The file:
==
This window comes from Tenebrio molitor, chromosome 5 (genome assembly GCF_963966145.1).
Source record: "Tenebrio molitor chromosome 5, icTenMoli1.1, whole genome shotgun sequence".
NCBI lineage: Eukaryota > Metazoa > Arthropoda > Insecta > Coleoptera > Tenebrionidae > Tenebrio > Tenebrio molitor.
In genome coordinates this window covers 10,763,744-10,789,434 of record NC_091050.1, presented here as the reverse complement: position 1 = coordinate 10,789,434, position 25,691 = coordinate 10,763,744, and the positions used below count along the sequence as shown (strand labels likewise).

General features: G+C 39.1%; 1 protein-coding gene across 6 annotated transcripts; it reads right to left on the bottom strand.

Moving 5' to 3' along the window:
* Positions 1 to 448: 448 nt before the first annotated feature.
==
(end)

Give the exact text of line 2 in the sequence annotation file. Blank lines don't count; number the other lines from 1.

Source record: "Tenebrio molitor chromosome 5, icTenMoli1.1, whole genome shotgun sequence".